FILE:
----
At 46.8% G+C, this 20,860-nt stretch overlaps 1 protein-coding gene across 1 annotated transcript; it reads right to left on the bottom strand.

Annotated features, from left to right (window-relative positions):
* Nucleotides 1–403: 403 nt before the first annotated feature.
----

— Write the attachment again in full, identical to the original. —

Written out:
At 46.8% G+C, this 20,860-nt stretch overlaps 1 protein-coding gene across 1 annotated transcript; it reads right to left on the bottom strand.

Annotated features, from left to right (window-relative positions):
* Nucleotides 1–403: 403 nt before the first annotated feature.